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Abstract

  1. Top of page
  2. Abstract
  3. Materials and Methods
  4. Results
  5. Discussion
  6. Acknowledgements
  7. References
  8. Supporting Information

Cl/HCOmath image anion exchanger 2 (AE2) participates in intracellular pH homeostasis and secretin-stimulated biliary bicarbonate secretion. AE2/SLC4A2 gene expression is reduced in liver and blood mononuclear cells from patients with primary biliary cirrhosis (PBC). Our previous findings of hepatic and immunological features mimicking PBC in Ae2-deficient mice strongly suggest that decreased AE2 expression might be involved in the pathogenesis of PBC. Here, we tested the potential role of microRNA 506 (miR-506) — predicted as candidate to target AE2 mRNA — for the decreased expression of AE2 in PBC. Real-time quantitative polymerase chain reaction showed that miR-506 expression is increased in PBC livers versus normal liver specimens. In situ hybridization in liver sections confirmed that miR-506 is up-regulated in the intrahepatic bile ducts of PBC livers, compared with normal and primary sclerosing cholangitis livers. Precursor-mediated overexpression of miR-506 in SV40-immortalized normal human cholangiocytes (H69 cells) led to decreased AE2 protein expression and activity, as indicated by immunoblotting and microfluorimetry, respectively. Moreover, miR-506 overexpression in three-dimensional (3D)-cultured H69 cholangiocytes blocked the secretin-stimulated expansion of cystic structures developed under the 3D conditions. Luciferase assays and site-directed mutagenesis demonstrated that miR-506 specifically may bind the 3′untranslated region (3′UTR) of AE2 messenger RNA (mRNA) and prevent protein translation. Finally, cultured PBC cholangiocytes showed decreased AE2 activity, together with miR-506 overexpression, compared to normal human cholangiocytes, and transfection of PBC cholangiocytes with anti-miR-506 was able to improve their AE2 activity. Conclusion: miR-506 is up-regulated in cholangiocytes from PBC patients, binds the 3′UTR region of AE2 mRNA, and prevents protein translation, leading to diminished AE2 activity and impaired biliary secretory functions. In view of the putative pathogenic role of decreased AE2 in PBC, miR-506 may constitute a potential therapeutic target for this disease. (HEPATOLOGY 2012)

Primary biliary cirrhosis (PBC) is a chronic cholestatic liver disease of unknown etiopathogenesis that mainly affects middle-age women.1-4 PBC livers exhibit nonsuppurative cholangitis with portal infiltrates and destruction of intralobular bile ducts affected by autoreactive T cells. A disease hallmark is the development of serum antimitochondrial autoantibodies (AMAs), which, together with other autoimmune phenomena, are encountered in most PBC patients. Nevertheless, immunosuppressive agents show little therapeutic efficacy, whereas daily administration of ursodeoxycholic acid (UDCA), the only U.S. Food and Drug Administration–approved treatment for PBC, improves the prognosis in a majority of patients when started in early stages of the disease.1, 5-7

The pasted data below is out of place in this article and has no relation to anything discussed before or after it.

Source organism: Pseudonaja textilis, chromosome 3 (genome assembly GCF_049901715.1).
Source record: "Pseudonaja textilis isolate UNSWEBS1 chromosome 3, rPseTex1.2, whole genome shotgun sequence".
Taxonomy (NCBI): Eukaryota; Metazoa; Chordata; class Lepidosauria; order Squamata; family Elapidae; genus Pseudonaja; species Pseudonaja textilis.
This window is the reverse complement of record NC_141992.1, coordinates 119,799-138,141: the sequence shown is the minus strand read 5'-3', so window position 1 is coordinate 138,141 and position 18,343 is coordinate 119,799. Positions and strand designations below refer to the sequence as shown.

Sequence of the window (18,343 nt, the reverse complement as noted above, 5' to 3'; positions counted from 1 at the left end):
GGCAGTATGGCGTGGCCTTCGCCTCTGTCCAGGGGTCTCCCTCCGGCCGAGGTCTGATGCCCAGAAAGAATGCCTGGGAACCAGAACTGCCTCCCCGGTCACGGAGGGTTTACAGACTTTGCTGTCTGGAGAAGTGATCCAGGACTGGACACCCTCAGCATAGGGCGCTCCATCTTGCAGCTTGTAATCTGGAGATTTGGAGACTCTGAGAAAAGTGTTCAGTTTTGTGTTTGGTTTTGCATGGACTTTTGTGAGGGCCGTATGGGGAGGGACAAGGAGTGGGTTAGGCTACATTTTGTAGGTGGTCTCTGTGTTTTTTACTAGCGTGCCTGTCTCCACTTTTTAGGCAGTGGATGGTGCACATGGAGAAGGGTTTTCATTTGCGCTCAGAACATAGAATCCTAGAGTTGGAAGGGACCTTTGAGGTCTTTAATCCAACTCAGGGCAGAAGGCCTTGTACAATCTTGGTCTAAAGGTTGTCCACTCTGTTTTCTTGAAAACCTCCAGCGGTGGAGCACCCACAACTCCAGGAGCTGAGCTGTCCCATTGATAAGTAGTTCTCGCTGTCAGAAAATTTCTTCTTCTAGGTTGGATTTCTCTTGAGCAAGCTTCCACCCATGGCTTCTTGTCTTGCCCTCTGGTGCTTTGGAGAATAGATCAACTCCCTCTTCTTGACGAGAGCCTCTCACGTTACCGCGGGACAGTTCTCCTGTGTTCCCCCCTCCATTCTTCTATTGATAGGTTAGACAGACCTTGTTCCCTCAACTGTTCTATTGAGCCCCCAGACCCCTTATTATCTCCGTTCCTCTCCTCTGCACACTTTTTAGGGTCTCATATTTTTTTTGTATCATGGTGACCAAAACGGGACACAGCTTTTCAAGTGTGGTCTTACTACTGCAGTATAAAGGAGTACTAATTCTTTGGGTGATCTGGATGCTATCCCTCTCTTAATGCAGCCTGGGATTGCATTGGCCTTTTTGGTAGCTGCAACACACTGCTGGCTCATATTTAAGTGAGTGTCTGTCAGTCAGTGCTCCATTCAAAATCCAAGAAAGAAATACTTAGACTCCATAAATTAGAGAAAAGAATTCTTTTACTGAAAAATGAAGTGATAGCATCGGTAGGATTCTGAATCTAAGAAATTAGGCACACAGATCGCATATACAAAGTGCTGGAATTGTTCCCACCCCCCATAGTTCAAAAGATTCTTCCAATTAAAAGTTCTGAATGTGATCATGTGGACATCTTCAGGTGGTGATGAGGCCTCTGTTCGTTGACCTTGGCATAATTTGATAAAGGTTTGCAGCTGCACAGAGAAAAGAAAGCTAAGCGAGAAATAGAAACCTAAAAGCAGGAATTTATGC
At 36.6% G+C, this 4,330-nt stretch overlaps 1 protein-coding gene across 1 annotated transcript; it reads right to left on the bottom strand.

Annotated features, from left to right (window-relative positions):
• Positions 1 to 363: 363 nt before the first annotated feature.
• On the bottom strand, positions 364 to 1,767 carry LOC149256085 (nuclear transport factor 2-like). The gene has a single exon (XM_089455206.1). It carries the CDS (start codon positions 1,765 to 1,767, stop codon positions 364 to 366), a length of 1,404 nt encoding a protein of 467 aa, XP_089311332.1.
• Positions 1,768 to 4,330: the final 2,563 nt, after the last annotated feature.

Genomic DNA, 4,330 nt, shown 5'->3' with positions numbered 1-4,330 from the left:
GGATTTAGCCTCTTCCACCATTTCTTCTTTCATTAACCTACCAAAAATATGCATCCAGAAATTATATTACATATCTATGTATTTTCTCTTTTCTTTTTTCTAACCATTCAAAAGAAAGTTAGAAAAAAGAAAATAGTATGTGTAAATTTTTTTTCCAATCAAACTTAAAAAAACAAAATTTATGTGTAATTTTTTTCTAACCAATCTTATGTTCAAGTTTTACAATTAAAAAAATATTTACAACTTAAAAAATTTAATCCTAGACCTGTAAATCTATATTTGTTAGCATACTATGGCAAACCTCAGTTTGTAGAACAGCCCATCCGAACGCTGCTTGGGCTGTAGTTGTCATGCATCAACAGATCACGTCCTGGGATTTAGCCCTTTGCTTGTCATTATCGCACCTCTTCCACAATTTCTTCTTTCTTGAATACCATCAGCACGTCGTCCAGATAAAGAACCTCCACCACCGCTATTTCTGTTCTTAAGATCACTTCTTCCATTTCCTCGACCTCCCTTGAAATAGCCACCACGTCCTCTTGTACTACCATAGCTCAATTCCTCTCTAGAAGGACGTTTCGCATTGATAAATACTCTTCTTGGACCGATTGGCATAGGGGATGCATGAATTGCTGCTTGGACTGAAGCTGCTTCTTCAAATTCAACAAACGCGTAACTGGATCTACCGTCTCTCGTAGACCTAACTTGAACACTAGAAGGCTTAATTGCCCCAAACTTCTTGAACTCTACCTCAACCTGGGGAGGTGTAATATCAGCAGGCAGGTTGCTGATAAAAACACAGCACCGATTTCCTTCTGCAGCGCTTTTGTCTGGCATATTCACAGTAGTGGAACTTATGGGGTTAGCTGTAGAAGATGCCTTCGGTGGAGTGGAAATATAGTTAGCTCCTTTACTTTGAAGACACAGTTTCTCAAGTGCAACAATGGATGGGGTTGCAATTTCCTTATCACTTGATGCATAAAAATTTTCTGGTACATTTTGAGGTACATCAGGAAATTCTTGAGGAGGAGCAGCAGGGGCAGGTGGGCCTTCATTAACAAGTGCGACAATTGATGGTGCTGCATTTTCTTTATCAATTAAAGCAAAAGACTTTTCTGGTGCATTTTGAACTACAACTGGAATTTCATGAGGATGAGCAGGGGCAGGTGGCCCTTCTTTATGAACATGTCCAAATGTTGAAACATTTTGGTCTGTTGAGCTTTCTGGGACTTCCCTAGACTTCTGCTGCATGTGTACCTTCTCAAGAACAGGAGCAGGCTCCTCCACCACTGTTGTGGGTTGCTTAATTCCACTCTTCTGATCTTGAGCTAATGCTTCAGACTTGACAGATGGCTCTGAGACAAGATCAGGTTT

Among its multiple effects, which include poorly defined immunomodulatory properties, the hydrophilic bile acid, UDCA, is known to induce bicarbonate-rich hypercholeresis in humans.1, 6, 7 Interestingly, PBC patients who had not yet initiated the treatment with UDCA were shown to exhibit impaired biliary bicarbonate secretion in response to secretin administration, and this defect was restored in patients under UDCA therapy.8 As smartly illustrated by the bicarbonate-umbrella hypothesis, secretin-stimulated biliary bicarbonate secretion may be crucial in humans to prevent the biliary epithelium from becoming injured by hydrophobic bile acids.9, 10 Secretin-stimulated biliary bicarbonate secretion is mediated by Cl/HCOmath image anion exchanger 2 (AE2),11-13 a widely expressed protein involved in hydroionic fluxes and intracellular pH (pHi) homeostasis, which, in the biliary epithelium, is located on the apical surface of lining cholangiocytes.14 In cholangiocytes of PBC patients, both the expression of AE2 and the level of exchange activity after stimulation with cyclic adenosine monophosphate (cAMP) (the second messenger of secretin signaling) are decreased.15, 16 Of interest, the observed restoration of the secretin response in PBC patients under treatment with UDCA appeared to run parallel with increased expression of AE2 in PBC livers.8, 15 These previous data supported the hypothesis that AE2 dysfunction may have an important pathogenic role in PBC.17 In fact, common genetic variations of the AE2/SLC4A2 gene have been associated with disease susceptibility and/or progression and AMA status among PBC patients.18-20 Additional evidence for a pathogenic role of AE2 dys-regulation was recently obtained with our Ae2a,b-deficient mice, a model that develops biochemical, histological, and immunologic alterations that recapitulate many PBC features (including development of serum AMA).21 Thus, though the deficient expression of AE2 in cholangiocytes of patients with PBC appears to be involved in the pathogenesis of the disease, the mechanisms responsible for AE2 down-regulation remain unclear.